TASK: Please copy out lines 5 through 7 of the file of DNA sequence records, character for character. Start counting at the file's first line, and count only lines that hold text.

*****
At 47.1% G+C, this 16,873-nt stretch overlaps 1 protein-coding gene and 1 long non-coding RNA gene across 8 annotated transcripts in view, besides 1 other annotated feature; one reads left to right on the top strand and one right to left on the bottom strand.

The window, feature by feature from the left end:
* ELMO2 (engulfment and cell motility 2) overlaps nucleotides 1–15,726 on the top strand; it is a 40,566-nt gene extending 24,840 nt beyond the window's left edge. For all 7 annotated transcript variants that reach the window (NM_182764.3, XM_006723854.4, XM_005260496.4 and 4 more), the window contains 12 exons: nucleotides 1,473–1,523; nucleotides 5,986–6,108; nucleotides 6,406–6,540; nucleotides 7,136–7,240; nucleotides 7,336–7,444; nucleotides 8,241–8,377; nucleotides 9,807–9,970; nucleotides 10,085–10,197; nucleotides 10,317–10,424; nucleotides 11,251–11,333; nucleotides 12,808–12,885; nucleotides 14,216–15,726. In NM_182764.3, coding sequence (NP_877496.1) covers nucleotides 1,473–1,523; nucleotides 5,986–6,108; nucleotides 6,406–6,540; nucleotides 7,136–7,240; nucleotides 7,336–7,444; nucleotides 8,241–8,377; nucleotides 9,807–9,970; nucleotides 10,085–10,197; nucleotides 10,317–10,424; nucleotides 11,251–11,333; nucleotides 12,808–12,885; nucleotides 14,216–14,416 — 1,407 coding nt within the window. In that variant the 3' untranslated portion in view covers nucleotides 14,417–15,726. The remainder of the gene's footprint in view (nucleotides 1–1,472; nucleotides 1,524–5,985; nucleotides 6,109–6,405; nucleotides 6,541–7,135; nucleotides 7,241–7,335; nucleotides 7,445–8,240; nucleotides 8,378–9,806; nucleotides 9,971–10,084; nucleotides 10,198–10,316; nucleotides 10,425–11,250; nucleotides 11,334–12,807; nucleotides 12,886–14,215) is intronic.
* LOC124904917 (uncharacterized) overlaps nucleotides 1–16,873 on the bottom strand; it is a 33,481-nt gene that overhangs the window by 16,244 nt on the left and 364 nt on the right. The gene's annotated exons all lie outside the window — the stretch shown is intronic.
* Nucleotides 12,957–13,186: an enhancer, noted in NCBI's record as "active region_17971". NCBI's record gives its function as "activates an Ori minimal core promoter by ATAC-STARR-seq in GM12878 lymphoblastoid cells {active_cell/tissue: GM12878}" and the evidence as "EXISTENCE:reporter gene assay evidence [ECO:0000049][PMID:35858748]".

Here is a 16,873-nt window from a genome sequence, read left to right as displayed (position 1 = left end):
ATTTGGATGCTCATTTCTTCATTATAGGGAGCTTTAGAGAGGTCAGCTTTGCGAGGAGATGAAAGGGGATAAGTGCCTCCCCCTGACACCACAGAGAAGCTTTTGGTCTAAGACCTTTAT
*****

* Nucleotides 12,957–13,186: an enhancer, noted in NCBI's record as "active region_17971". NCBI's record gives its function as "activates an Ori minimal core promoter by ATAC-STARR-seq in GM12878 lymphoblastoid cells {active_cell/tissue: GM12878}" and the evidence as "EXISTENCE:reporter gene assay evidence [ECO:0000049][PMID:35858748]".

Here is a 16,873-nt window from a genome sequence, read left to right as displayed (position 1 = left end):
ATTTGGATGCTCATTTCTTCATTATAGGGAGCTTTAGAGAGGTCAGCTTTGCGAGGAGATGAAAGGGGATAAGTGCCTCCCCCTGACACCACAGAGAAGCTTTTGGTCTAAGACCTTTAT